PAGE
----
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Fish, often hailed for its numerous health benefits, also holds significance in terms of glycemic index (GI). While commonly overlooked in discussions about GI, fish can play a pivotal role in managing blood sugar levels due to its protein-rich composition and minimal carbohydrates. 

Most fish varieties have a negligible glycemic impact, making them an excellent choice for individuals monitoring their glycemic response.¹ Additionally, the omega-3 fatty acids abundant in fish contribute to overall cardiovascular health, further emphasizing its importance beyond glycemic considerations. This article aims to elucidate the nuanced relationship between fish consumption and glycemic control, providing valuable insights for individuals seeking to optimize their dietary choices for metabolic health.

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Glycemic Index Table

According to the USDA, 100g of cod contains approximately 0g of carbohydrates.²  Since carbohydrates are a primary determinant of the glycemic index, cod has an exceptionally low GI. Therefore, cod's GI would likely be very low, if not negligible.

Given that cod contains no carbohydrates per serving, its glycemic load (GL) would also be negligible. The glycemic load is calculated by multiplying the glycemic index by the amount of carbohydrates in a standard serving and dividing by 100. However, since there are no carbohydrates in cod, its glycemic load would be close to zero.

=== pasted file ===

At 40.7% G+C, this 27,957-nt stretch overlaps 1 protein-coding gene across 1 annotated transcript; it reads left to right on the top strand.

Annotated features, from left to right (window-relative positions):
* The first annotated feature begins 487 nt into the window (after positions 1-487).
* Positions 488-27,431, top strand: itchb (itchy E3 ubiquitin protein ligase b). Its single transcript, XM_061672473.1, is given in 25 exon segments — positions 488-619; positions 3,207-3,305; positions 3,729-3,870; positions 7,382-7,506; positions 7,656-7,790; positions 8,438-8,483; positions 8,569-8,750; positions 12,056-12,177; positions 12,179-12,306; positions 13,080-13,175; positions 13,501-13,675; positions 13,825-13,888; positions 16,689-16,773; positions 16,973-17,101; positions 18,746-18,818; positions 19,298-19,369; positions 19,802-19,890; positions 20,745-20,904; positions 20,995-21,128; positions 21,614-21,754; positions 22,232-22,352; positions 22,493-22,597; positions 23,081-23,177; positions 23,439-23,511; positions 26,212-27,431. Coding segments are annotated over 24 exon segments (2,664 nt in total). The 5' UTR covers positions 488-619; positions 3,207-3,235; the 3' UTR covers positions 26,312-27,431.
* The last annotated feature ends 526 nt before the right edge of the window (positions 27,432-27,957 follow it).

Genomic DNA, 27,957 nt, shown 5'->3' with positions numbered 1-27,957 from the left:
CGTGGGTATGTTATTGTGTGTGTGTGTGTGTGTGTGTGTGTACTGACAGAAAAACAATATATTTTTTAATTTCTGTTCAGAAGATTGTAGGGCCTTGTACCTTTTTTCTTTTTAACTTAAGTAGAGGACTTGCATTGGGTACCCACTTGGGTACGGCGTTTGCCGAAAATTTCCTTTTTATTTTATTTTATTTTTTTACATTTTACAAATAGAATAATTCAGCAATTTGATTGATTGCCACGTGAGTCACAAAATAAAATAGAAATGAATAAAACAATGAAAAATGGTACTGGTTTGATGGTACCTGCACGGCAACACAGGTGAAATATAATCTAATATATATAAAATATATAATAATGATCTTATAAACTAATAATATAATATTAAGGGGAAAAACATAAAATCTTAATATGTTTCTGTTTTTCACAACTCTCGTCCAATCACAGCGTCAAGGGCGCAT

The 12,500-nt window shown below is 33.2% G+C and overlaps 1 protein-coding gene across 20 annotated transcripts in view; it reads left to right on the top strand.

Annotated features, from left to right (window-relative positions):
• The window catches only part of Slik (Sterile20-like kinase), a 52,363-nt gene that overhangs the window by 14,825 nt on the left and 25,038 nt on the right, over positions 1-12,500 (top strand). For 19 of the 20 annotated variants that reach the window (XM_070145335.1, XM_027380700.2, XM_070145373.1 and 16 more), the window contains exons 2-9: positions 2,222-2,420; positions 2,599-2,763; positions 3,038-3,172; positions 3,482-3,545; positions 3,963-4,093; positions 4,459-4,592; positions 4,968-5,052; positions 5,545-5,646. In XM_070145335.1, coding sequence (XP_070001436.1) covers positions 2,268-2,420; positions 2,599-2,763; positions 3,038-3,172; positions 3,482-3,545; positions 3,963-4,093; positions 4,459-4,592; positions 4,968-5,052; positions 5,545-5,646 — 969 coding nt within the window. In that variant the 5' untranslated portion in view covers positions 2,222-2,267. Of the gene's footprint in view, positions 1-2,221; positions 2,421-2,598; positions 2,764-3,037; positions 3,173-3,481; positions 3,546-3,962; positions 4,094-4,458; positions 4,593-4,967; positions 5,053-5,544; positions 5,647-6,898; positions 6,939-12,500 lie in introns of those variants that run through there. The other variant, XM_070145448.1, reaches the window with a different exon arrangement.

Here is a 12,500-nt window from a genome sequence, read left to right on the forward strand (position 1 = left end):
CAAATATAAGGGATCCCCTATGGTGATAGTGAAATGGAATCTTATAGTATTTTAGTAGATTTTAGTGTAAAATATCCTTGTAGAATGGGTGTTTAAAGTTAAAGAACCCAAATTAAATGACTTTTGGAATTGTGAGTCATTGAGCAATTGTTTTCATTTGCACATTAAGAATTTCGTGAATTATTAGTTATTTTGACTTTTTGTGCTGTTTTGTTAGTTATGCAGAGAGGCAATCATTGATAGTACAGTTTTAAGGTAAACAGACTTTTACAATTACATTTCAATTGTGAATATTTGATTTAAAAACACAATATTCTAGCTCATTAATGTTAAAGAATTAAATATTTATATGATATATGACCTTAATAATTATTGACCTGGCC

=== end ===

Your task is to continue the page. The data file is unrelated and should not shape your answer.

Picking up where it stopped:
This information underscores the importance of fish, particularly low-carbohydrate varieties like cod, in managing blood sugar levels and overall metabolic health.

Glycemic Index


Serving Size


Carbohydrate* per Serving (g)


GL per Serving


Nutritional Facts

Fish is a nutrient-dense food, rich in high-quality protein, omega-3 fatty acids, vitamins, and minerals. It is particularly notable for its abundance of essential nutrients like vitamin D, iodine, selenium, and various B vitamins. For example, a 100g serving of cooked Atlantic salmon provides approximately 25g of protein, 13g of fat (including omega-3 fatty acids), and significant amounts of vitamin D and B vitamins.² This nutritional profile makes fish a valuable component of a balanced diet, offering numerous health benefits.

The nutritional information below is for 100 g of cooked Atlantic salmon.²


277 kcal


21.7 g


11 g


1.5 g


28 mg


A (4 ug), B12 (0.96 ug), B6 (0.078 mg), Zinc (0.42 mg), Potassium (185 mg), Phosphorus (191 mg), Iron (0.84 mg), Calcium (16 mg)


402 mg

Total Fat

16.2 g

Is Fish Good for Weight Loss?

Fish can be a valuable addition to a weight loss diet due to its high protein content and low-calorie profile. Protein is known to increase feelings of fullness and promote satiety, which can help reduce overall calorie intake and support weight loss efforts. Additionally, fish is generally lower in saturated fat compared to other animal protein sources, making it a heart-healthy option for individuals looking to manage their weight.² Incorporating fish into meals as a lean protein source can contribute to a balanced diet conducive to weight loss and overall health.

Is Fish Good for People Living with Diabetes?

Fish can be a safe and beneficial protein source for individuals with diabetes. Its low glycemic index and high-quality protein content make it an excellent choice for managing blood sugar levels and promoting overall health. 

Furthermore, the omega-3 fatty acids found abundantly in fatty fish varieties like salmon and mackerel have been associated with reducing the risk of cardiovascular disease, a common complication of diabetes.³  Incorporating fish into a balanced diet can offer numerous health benefits for individuals with diabetes, including improved glycemic control and reduced risk of complications.